A turnaround in Lalgarh and its neighbourhood is possible only if political forces active there abandon the use of force to build their organisations. T

he CPM, though currently at the receiving end, is hardly innocent of using violence for the benefit of the party. Each of these forces – the Trinamool, the CPM and the PCPA – must recognise that the ultimate beneficiaries of a coercive political environment are the Maoists. An essential part of building a new Bengal has to be about doing away with the existing culture of intolerance towards political differences. Another part must be stressing development, about which Mamata has been notably ambiguous in recent times.

PCPA steals the thunder at Didi’s roadshow

Jnaneswari Sabotage Accused Defy Police, Lead Processions

Caesar Mandal | TNN

Lalgarh: As expected, Mamata Banerjee’s Lalgarh rally turned out to be a PCPA show, every mile of the way. The Maoist-backed outfit showed its might and reach, marshalling foot soldiers from the remotest of villages, teaching the famed Trinamool Congress machinery a thing or two about crowd management.
The white-and-green PCPA flags far outnumbered Trinamool flags in the 60,000-strong rally.
What’s more, wanted PCPA leaders — including Asit Mahato, who carries a reward of Rs 1 lakh for the Jnaneswari Express carnage, and spokesperson Manoj Mahato — led huge processions to the venue, sending police into a flutter.
Busloads of PCPA supporters, shouting ‘Mamata Banerjee zindabad’, streamed into Lalgarh all day and well into the evening, even after Mamata had finished her speech and the rally had wound up. Trinamool leaders went into a tizzy on seeing their supporters hopelessly outnumbered. Party MP Subhendu Adhikary was heard announcing in a desperate manner: ‘‘This is an apolitical rally. We ask everyone to lower their party flags and banners.’’
In the morning, police had done their best to corner the PCPA. Villages were raided to prevent PCPA from mobilizing villagers. Teams went looking for Asit and Manoj but the duo was already in Purnapani village by then, hardly 2km from the venue. Trinamool leaders waiting at the school grounds got a shock when they saw the PCPA flags in the first procession to reach the spot. That was just the beginning.
With their big drums, the Jangalmahal locals announced their resounding presence. The Trinamool crowd had been mainly brought in from East Midnapore and other South Bengal districts, but most of them were caught in a massive traffic jam in Jhitka forest, caused mainly by the flood of PCPA supporters.
It was almost surreal to see jhitka, a Maoist den that has seen much bloodshed, jam-packed with honking vehicles. The road through the forest is generally deserted all day, or sometimes dotted with burning trucks.
Police managed to stop some of the rallies, mainly in Jhargram. PCPA worker Sushil Mahato was arrested near Lodhashuli while organizing a procession. Three others were rounded up near the rally venue. ‘‘Sushil was nabbed in Nischintapur village. He was arrested earlier but had fled from custody. The three others were picked up from Gohmidanga village.
They are accused of extortion,’’ West Midnapore SP Manoj Varma said.
Manoj Mahato accused police of trying every means to thwart the rally. ‘‘In areas where police cannot find anyone to arrest, they are asking vehicle owners and drivers not to provide us cars,’’ he alleged when TOI spotted him in Purnapani.


Congress left red-faced but puts up brave face


New Delhi: Though stung by Mamata Banerjee casting doubts on the encounter killing of top Maoist leader Azad, Congress on Monday chose to put up with the latest embarrassment inflicted on it by the Trinamool chief.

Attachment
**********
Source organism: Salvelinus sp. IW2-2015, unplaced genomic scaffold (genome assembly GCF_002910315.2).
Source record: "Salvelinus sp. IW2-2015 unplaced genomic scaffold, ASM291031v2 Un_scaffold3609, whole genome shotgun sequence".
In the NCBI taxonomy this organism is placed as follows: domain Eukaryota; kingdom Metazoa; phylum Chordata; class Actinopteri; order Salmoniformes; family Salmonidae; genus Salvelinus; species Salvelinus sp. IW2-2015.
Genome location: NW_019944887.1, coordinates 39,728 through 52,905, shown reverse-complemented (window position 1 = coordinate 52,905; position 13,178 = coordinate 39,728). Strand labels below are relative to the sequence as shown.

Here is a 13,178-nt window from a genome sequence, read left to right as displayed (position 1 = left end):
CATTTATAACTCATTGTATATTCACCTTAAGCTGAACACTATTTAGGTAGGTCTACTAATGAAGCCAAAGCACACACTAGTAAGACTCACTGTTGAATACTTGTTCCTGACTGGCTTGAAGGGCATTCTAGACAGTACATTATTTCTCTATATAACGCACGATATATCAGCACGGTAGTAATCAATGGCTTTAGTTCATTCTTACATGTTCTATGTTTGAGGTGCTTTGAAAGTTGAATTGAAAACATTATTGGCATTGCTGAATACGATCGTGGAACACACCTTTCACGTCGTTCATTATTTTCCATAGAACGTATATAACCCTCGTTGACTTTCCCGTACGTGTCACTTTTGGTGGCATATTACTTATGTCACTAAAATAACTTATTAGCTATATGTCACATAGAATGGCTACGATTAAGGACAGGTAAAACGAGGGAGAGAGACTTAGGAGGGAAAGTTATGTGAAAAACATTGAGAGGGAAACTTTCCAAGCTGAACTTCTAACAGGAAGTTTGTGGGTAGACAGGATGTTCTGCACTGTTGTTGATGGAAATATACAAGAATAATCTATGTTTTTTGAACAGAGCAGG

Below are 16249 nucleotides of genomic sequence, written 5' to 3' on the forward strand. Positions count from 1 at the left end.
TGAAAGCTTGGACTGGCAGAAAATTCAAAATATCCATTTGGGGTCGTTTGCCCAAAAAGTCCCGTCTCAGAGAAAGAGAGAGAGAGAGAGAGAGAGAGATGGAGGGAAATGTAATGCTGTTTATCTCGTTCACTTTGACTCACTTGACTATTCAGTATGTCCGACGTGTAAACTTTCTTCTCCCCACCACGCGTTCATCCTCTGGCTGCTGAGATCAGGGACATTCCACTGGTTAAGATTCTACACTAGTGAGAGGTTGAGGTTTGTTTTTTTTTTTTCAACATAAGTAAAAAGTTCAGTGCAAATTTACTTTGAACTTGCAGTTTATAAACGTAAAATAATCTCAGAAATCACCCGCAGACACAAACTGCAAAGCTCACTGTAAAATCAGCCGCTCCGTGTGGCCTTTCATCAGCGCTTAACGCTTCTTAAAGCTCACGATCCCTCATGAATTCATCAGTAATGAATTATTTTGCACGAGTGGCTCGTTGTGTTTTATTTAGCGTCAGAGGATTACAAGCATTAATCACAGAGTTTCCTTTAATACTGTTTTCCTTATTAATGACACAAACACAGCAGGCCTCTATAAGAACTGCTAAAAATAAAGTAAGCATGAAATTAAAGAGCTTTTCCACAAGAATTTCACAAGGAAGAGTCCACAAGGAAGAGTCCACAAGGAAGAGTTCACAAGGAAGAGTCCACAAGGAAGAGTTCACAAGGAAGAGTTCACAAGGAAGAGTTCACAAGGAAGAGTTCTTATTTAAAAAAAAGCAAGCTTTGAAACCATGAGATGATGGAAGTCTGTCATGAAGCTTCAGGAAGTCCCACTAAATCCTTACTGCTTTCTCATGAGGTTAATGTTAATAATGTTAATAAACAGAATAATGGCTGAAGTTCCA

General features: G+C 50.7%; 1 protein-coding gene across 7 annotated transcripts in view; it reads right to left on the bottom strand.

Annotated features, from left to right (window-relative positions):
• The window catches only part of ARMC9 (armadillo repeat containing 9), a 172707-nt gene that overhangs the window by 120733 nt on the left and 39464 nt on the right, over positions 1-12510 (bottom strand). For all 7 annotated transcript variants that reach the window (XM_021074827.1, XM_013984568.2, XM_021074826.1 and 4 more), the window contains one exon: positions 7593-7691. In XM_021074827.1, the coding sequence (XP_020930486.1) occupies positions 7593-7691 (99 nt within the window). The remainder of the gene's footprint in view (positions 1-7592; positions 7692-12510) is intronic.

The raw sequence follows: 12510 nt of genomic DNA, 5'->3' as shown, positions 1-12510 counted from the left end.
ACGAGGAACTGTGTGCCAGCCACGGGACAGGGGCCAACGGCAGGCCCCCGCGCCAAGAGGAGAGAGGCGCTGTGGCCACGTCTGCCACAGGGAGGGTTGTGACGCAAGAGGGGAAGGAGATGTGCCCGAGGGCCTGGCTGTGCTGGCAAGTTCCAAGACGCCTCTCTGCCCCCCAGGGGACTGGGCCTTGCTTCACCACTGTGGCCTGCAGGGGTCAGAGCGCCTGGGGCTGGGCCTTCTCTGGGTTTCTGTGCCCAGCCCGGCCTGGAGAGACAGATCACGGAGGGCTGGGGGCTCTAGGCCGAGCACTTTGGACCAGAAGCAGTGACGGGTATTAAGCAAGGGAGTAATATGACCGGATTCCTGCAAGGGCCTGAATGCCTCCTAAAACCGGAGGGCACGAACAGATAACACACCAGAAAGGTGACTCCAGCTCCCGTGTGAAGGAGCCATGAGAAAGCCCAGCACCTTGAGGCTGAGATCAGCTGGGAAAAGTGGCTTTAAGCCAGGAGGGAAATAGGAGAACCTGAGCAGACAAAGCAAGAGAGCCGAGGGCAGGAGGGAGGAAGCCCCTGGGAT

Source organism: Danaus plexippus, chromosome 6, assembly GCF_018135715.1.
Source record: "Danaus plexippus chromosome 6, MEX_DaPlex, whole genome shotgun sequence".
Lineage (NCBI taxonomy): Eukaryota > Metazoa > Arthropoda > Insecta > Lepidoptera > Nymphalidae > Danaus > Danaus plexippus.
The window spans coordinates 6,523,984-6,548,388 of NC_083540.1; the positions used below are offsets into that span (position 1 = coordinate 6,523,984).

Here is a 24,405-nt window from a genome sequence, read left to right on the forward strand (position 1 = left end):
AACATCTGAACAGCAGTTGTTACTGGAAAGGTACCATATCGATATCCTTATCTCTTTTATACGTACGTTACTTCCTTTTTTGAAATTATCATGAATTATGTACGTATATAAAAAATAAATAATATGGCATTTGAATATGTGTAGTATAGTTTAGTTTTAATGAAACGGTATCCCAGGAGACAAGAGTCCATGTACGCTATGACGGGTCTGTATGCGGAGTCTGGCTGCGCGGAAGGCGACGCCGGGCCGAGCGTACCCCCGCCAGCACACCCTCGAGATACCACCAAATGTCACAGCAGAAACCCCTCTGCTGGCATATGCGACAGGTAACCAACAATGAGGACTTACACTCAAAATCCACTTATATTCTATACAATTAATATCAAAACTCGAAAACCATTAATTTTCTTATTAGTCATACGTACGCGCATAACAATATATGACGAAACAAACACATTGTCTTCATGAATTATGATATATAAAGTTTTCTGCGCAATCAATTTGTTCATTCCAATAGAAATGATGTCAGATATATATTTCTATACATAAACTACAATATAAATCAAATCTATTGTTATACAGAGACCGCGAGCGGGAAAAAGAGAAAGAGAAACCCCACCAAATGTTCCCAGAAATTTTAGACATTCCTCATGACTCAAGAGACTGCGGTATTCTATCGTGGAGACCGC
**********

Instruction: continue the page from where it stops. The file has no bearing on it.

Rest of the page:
Mamata’s decision to hold the meeting in the Maoist stronghold of Lalgarh despite opposition from CPM and reservations of security forces was controversial enough. But her slamming of Azad’s encounter virtually stunned Congress into silence.
The statement went against Union home ministry’s stand that Azad was a prized scalp in the anti-Maoist campaign and the view in Congress was that the railway minister had compromised the Centre’s position.
Congress decided against commenting on the issue.
While it disagrees with Mamata, there is little it can do. Besides coaliton compulsions at the Centre, the party is deterred by the cost of annoying an ally who has emerged as the vehicle of the growing popular clamour for a regime change in West Bengal. “This is a trouble we have to live with,” a Congress leader said.
Congress spokesperson Shakeel Ahmed, in fact, tried to dispel the perception that the party had reservations about the Lalgarh rally where Maoist sympathisers made up most of Mamata’s audience. “Congress has extended moral support to the rally. Intellectuals, writers, artists and others are working for restoration of peace in the area,” he said.
Mamata made an unabashed attempt to woo Maoists in a region where Trinamool cannot boast of enough strength of its own. Congress sees Mamata as focussed on wresting West Bengal from the Left bloc and knows that she will go “to any extent” to realise her ambition. Her position as the largest UPA ally makes her indispensable to the coalition.
Condemnation of the encounter death of Azad “who was talking peace” is seen as an attempt to send out a message that Leftists are targetting messengers of peace. While the encounter was done by Andhra police, Trinamool has reportedly been saying that Bengal police had tipped off its Andhra counterpart.
Congress does feel Mamata’s statement could lead to trouble.
This can compound Congress’s inhouse problems as AICC has been working hard to rein in a strong difference of opinion on the issue, as manifested by general secretary Digvijay Singh locking horns with home minister P Chidambaram on his “police centric” policy. “It will create confusion about Centre’s policy on naxalites,” a leader said. But that may be a small price for the trophy of West Bengal that Mamata is promising to deliver.